Thank you for your help. As of yet, I haven't written any programs (as previously, I thought that opening the assembler would bring up a window that I could type the program into), but I have confidence in the instructions given. Once again, thank you.
 
Old 11-13-2010, 09:06 AM   #7
stress_junkie
Senior Member
 
Registered: Dec 2005
Location: Massachusetts, USA
Distribution: Ubuntu 10.04 and CentOS 5.5
Posts: 3,873

Rep: Reputation: 332Reputation: 332Reputation: 332Reputation: 332
Actually the assember (nasm) will create an object file. That file will have to be linked to create an executable file. Then you use the chmod utility to change the file permissions on the executable file. This will allow the operating system to run it.
Code:
chmod a+x filename
Here is a nasm tutorial.
http://en.kioskea.net/faq/1559-compi...gram-with-nasm

Last edited by stress_junkie; 11-13-2010 at 09:11 AM.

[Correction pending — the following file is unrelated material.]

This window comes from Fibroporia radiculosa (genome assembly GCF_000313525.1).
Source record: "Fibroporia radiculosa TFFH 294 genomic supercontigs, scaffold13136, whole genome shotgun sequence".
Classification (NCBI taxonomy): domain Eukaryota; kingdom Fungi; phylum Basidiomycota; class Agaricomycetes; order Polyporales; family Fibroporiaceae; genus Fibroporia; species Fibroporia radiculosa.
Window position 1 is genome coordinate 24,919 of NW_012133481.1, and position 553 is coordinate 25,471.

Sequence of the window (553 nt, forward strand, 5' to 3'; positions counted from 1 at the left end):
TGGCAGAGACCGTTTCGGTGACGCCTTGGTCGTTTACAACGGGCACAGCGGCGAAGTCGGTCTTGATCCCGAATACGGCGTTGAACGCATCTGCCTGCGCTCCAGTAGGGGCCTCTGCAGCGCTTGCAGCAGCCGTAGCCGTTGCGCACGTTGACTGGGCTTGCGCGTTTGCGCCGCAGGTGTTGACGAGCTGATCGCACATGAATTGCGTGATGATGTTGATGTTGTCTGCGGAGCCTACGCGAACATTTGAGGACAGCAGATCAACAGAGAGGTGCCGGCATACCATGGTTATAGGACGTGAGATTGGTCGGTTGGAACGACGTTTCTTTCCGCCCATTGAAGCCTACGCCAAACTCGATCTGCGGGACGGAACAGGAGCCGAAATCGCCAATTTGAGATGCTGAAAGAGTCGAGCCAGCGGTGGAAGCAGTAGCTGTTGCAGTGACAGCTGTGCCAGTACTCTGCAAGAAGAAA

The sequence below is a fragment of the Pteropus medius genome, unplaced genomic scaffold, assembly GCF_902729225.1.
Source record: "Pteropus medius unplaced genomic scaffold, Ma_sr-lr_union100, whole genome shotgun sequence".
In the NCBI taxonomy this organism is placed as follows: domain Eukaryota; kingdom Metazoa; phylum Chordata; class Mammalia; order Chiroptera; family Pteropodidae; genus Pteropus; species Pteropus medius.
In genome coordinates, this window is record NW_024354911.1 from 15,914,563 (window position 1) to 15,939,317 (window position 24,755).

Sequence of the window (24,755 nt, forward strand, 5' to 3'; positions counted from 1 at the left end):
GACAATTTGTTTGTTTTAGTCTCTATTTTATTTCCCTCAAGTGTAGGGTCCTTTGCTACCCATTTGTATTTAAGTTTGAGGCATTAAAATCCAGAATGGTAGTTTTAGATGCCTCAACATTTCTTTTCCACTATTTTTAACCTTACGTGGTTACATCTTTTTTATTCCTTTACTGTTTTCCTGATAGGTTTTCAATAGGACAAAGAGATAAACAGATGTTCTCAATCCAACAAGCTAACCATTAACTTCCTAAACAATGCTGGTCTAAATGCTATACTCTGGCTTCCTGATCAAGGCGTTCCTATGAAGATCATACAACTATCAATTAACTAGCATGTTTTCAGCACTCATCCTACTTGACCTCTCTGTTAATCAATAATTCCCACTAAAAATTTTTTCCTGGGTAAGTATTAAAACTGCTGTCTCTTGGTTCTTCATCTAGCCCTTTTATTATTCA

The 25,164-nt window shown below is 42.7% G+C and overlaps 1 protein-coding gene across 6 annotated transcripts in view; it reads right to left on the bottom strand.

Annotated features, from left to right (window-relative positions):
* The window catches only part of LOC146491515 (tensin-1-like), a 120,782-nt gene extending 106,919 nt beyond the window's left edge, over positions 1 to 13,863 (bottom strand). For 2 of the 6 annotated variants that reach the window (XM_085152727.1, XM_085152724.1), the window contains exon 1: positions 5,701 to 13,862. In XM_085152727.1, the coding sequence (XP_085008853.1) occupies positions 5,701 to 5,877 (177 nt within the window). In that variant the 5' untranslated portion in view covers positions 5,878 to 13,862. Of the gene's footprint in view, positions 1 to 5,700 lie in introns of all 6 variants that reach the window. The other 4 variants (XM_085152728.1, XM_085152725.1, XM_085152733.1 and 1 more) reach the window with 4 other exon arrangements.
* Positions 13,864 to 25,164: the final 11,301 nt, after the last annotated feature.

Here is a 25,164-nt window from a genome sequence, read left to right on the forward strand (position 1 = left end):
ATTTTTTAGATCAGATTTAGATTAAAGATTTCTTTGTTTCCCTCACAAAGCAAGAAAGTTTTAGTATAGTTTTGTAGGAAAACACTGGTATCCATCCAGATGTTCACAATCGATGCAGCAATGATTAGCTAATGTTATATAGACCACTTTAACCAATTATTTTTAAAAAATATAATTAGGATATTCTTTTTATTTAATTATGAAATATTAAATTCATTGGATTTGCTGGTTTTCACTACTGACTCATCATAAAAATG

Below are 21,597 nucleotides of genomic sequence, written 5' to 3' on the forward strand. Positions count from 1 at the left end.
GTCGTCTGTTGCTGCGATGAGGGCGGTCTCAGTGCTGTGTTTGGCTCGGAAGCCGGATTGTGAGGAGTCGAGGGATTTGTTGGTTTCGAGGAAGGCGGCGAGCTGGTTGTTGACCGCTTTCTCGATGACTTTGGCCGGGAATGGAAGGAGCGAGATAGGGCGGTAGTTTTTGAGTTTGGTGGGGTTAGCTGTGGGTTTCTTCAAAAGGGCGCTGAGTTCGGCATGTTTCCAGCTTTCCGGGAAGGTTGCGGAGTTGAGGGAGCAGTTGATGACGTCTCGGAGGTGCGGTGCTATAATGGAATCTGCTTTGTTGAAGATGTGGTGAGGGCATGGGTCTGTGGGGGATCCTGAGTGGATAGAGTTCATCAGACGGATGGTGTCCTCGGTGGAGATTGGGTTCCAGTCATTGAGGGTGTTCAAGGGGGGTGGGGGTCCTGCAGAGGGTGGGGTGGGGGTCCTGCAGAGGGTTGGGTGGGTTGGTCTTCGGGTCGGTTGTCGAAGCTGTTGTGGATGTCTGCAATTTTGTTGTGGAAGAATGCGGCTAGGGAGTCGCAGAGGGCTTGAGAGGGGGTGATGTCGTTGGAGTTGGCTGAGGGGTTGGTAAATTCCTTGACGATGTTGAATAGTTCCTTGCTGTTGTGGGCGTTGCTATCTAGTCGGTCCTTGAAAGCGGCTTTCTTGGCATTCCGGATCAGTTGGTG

1 members found this post helpful.
Old 11-13-2010, 12:34 PM   #8
johnsfine
LQ Guru
 
Registered: Dec 2007
Distribution: Centos
Posts: 5,286

Rep: Reputation: 1181Reputation: 1181Reputation: 1181Reputation: 1181Reputation: 1181Reputation: 1181Reputation: 1181Reputation: 1181Reputation: 1181
Quote:
Originally Posted by Jadebrain View Post
(as previously, I thought that opening the assembler would bring up a window that I could type the program into),
Nasm doesn't work that way on Windows either. It is a command line program, not a GUI.

Most people use a text editor for typing in the asm program. On Linux I use kwrite as a text editor.

Setting up an IDE such as KDevelop for use with nasm both as an editor for typing in the program and as a front end for the debugger is a moderate amount of work and not well documented. But it may be worth the effort to make your continued use of nasm easier.